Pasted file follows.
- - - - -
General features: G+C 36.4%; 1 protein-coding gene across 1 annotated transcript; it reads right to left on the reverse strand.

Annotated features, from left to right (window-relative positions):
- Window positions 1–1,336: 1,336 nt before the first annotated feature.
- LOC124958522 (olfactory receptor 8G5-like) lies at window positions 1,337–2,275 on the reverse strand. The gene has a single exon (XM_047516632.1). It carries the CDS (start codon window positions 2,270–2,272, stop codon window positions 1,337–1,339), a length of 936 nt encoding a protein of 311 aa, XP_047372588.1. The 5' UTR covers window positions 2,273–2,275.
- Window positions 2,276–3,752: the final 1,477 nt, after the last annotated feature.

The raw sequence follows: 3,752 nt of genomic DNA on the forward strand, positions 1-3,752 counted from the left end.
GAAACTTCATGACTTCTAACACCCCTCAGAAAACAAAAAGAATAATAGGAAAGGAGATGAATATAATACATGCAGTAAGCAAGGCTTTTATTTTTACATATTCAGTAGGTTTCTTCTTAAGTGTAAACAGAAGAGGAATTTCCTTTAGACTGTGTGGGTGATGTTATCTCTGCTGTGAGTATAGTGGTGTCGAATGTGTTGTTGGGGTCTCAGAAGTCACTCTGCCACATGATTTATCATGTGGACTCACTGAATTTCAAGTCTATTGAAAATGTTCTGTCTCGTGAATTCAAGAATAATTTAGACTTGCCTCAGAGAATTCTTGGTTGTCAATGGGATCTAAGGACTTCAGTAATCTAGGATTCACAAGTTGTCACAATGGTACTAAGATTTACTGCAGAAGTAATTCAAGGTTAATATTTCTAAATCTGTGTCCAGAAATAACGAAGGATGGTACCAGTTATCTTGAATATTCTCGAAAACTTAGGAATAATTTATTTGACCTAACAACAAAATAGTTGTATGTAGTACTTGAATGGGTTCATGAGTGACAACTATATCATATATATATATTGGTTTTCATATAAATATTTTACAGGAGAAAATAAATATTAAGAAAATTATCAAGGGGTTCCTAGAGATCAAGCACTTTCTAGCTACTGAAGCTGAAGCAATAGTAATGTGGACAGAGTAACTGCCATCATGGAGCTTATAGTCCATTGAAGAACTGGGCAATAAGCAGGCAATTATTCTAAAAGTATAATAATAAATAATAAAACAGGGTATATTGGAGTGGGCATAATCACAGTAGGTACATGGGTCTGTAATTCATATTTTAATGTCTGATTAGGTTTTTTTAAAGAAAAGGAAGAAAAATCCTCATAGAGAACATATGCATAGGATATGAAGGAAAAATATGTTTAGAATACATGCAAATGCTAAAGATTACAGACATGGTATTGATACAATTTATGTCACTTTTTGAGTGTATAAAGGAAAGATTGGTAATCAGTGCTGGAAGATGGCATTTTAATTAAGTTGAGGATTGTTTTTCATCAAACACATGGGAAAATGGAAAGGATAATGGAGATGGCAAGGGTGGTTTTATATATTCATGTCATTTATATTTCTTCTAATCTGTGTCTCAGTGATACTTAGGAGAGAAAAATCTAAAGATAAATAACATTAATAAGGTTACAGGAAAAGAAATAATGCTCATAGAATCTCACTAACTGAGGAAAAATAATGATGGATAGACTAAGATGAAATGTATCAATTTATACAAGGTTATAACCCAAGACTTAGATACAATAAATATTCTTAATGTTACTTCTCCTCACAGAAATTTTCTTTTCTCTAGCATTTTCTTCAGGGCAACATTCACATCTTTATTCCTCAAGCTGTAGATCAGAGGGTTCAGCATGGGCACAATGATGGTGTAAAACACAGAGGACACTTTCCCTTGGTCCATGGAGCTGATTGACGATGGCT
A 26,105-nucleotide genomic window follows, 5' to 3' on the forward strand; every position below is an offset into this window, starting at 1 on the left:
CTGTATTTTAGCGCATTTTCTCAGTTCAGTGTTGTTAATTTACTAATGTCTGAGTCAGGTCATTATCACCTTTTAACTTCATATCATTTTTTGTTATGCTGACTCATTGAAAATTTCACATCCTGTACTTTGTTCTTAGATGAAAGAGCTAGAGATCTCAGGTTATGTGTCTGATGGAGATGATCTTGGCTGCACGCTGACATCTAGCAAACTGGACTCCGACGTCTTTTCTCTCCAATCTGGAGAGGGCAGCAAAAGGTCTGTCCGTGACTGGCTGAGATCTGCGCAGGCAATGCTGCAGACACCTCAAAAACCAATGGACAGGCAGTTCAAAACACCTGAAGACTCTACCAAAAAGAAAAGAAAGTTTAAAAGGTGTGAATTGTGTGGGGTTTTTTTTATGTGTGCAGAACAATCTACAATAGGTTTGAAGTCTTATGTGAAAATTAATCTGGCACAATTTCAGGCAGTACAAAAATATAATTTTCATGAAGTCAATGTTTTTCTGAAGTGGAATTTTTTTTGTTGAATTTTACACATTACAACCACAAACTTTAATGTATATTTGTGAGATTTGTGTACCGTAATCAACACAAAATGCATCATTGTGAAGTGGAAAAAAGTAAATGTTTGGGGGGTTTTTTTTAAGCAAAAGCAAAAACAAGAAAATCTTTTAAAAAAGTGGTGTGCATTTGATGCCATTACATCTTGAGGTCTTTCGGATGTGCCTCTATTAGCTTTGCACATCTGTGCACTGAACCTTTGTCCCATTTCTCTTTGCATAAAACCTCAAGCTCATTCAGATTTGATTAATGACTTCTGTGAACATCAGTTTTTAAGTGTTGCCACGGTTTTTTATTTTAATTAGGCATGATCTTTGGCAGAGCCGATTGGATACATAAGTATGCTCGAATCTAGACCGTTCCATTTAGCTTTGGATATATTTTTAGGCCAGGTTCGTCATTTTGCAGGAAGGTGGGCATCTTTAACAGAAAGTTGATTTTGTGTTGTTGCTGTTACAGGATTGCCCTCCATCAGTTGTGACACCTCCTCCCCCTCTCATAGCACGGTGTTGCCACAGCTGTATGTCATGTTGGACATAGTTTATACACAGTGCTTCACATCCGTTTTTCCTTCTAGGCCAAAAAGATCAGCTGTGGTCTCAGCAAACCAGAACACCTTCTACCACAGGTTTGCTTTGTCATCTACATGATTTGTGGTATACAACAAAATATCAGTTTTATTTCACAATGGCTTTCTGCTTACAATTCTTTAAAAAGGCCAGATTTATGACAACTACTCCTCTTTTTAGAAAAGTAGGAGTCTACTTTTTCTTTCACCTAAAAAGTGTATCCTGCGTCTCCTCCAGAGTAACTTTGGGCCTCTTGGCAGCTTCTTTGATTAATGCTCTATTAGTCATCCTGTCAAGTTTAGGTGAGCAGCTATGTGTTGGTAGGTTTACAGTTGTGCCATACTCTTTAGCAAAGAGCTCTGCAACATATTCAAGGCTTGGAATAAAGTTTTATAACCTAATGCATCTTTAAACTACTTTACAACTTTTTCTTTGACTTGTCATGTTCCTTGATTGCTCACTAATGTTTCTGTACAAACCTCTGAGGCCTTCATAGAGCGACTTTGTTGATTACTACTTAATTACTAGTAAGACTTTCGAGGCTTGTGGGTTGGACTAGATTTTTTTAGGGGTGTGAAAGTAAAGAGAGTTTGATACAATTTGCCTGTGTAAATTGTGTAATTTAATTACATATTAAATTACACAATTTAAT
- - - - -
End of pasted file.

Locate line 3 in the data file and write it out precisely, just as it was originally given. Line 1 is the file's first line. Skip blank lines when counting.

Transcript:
- Window positions 1–1,336: 1,336 nt before the first annotated feature.